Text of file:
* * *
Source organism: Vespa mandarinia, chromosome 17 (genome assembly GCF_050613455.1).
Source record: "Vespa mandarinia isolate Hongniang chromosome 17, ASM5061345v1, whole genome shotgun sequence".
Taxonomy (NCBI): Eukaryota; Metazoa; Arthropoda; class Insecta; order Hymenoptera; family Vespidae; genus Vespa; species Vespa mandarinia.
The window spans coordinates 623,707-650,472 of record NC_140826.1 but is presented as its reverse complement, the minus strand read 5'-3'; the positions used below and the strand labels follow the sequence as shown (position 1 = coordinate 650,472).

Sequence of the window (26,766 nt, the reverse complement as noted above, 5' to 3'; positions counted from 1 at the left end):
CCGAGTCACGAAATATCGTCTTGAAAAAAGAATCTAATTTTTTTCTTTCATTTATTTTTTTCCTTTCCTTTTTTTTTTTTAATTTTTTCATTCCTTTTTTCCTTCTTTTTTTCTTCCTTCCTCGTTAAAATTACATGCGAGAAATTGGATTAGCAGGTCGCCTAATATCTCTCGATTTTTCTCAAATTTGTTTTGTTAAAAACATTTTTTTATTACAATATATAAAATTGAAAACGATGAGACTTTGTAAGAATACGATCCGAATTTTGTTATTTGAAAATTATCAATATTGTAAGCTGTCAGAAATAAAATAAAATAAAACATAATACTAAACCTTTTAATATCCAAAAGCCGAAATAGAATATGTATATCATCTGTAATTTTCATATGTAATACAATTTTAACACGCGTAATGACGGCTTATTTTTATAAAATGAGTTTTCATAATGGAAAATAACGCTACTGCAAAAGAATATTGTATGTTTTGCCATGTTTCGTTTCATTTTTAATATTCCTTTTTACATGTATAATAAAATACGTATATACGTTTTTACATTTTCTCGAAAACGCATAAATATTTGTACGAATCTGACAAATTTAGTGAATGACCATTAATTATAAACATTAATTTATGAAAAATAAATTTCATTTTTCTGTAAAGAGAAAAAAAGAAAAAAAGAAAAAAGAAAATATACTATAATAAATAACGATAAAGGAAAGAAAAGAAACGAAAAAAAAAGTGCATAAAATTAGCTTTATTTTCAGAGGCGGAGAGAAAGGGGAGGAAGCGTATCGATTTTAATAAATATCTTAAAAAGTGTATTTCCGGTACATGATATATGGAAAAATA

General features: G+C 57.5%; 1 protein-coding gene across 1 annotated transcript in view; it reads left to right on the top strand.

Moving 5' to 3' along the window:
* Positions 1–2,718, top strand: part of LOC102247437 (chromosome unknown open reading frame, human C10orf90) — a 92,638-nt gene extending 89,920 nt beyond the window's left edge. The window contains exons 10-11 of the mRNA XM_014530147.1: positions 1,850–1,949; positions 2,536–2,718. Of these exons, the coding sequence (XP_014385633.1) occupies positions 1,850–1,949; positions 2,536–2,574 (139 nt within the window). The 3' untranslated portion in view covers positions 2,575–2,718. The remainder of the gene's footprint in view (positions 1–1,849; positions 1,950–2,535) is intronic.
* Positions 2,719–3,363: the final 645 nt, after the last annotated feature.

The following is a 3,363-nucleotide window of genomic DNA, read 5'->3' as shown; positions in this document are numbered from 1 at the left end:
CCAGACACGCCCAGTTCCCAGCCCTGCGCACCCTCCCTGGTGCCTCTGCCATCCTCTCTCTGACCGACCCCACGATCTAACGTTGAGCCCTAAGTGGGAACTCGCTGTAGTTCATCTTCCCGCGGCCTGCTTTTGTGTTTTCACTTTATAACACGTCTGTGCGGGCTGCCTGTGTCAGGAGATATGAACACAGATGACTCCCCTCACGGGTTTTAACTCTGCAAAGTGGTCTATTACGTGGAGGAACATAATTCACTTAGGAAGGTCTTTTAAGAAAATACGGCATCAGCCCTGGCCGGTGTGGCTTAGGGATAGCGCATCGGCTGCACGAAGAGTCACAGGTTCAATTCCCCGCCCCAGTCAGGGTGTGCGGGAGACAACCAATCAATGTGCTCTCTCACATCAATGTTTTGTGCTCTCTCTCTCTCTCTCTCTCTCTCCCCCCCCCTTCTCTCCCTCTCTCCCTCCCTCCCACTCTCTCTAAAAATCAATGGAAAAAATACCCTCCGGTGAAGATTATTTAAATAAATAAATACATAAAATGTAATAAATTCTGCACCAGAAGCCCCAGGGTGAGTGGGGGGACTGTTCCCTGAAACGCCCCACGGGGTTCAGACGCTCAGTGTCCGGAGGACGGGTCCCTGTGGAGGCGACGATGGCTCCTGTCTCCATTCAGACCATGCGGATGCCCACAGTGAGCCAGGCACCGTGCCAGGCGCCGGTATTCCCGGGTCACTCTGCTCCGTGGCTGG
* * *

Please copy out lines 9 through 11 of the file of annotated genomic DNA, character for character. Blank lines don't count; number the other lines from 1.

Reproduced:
* Positions 1–2,718, top strand: part of LOC102247437 (chromosome unknown open reading frame, human C10orf90) — a 92,638-nt gene extending 89,920 nt beyond the window's left edge. The window contains exons 10-11 of the mRNA XM_014530147.1: positions 1,850–1,949; positions 2,536–2,718. Of these exons, the coding sequence (XP_014385633.1) occupies positions 1,850–1,949; positions 2,536–2,574 (139 nt within the window). The 3' untranslated portion in view covers positions 2,575–2,718. The remainder of the gene's footprint in view (positions 1–1,849; positions 1,950–2,535) is intronic.
* Positions 2,719–3,363: the final 645 nt, after the last annotated feature.

The following is a 3,363-nucleotide window of genomic DNA, read 5'->3' as shown; positions in this document are numbered from 1 at the left end: